The statement also makes reference to the increased signage and said the work is included in a soon-to-be-awarded contract and will be completed this summer or early fall.

Organizations: Trans-Canada Highway

Geographic location: Pynn, Newfoundland, Pasadena Western Star

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Recent comments

  • Brad
    August 13, 2014 - 23:25

    I have been saying that area is an accident waiting to happen for some time now. When someone dies there.....something will be done....because that is how the government works it would seem. Regardless if you should pull over to the side of the road...it is on a hill...with cars approaching over that hill in excess of 100km/hr and you driving across the highway around 15km/hr. It is still dangerous when waiting for the clear route. A lot of people have cabins there also...many young kids swim in the area and many younger inexperienced drivers enter. It only takes one person not familiar with the location to turn into the passing lane with someone behind them not expecting them to slow down...or one of those inexperienced drivers not knowing the proper etiquette. Is it worth someone dying to prove a worthless point. Lets not wait until someone is killed to do something about it.

  • Richard
    August 13, 2014 - 16:47

    Good to see people standing up for what's right. And what's right is always safety first. It would add 18 seconds to your road trip to slow down from 100 to 80 for a 2 km stretch and allow these residents to exit or enter their properties. Build them a turning lane or slow down the traffic. Do what's right. I hope no one else gets hurt down there because of this issue. Thanks to the Western Star for writing stories on the issues local residents are dealing with.

  • Ron
    August 13, 2014 - 12:13

    This is to inform the public , every driveway in Pynn's Brook. has been there since. The. 1930's, 1949's and the 1050's. The Trans Canada Highway came through Pynn's brook in 1965. It would be nice for u to do the research on Pynn's Brook before commenting. This problem was created by the Government,not by the residents of Pynn's Brook.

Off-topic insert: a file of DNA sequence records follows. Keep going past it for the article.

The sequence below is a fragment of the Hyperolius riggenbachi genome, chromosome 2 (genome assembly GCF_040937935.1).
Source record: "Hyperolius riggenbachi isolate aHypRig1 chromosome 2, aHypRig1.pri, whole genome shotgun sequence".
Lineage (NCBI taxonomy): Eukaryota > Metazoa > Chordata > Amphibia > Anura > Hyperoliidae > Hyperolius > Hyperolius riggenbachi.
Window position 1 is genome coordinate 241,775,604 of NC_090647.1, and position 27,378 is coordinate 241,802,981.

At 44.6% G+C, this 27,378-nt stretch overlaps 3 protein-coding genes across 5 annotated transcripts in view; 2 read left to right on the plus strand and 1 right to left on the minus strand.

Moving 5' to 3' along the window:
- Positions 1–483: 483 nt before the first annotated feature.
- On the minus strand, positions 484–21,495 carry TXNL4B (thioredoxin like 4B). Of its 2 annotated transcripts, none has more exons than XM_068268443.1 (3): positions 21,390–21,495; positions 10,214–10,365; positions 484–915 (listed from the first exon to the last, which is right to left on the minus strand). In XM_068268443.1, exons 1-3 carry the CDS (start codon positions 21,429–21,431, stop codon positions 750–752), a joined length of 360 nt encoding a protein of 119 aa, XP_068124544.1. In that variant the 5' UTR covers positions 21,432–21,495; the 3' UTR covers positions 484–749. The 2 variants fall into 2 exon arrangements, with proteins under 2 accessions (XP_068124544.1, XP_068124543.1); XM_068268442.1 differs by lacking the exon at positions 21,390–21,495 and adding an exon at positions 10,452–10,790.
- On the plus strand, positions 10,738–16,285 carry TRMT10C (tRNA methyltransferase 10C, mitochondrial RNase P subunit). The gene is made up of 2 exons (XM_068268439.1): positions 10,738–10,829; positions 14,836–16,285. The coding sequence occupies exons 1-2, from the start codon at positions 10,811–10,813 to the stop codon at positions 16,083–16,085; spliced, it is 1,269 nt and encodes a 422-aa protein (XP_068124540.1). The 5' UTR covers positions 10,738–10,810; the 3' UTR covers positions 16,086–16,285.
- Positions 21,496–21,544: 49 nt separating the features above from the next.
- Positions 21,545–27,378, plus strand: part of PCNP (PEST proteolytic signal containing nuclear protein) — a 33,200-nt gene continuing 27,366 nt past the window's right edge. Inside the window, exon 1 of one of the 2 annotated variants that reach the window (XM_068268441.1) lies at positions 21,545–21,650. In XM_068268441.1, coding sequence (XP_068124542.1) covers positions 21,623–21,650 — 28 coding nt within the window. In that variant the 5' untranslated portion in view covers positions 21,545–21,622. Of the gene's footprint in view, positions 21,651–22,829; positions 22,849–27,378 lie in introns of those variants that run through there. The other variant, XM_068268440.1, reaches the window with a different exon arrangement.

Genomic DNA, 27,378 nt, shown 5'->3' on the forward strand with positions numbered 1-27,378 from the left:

• dave
    August 12, 2014 - 15:16

    in CB is right. youre supposed to pull over to the right. the highways been there a long time...you chose to live there.

  • Dave Turner
    August 12, 2014 - 11:03

    Should it not be the local service district responsibility to provide safe access to its residents from the Trans Canada Highway? Pynn's Brook is like all other local service districts, they provide minimal services, residents pay minimal fees but expect services that are provided by urban municipalities. These residents have built homes on the side of the highways without appropriate access to and from, which should never have been allowed and never happen again. Unfortunately the province must still allow this as there are new homes in Pynn's Brook.

  • InCB
    August 12, 2014 - 10:26

    I believe you are suppose to pull over on the right shoulder, wait for the way to be clear, then turn left across the highway. Same issue has occurred with people turning left to Pinchgut Lake off the TCH. No one knows the rules of the road...

  • Roy
    August 12, 2014 - 09:44

    He may want to check the Highway Traffic Act but I think if he is in accident trying to turn left in a passing lane, and across the yellow line, then he could be at fault.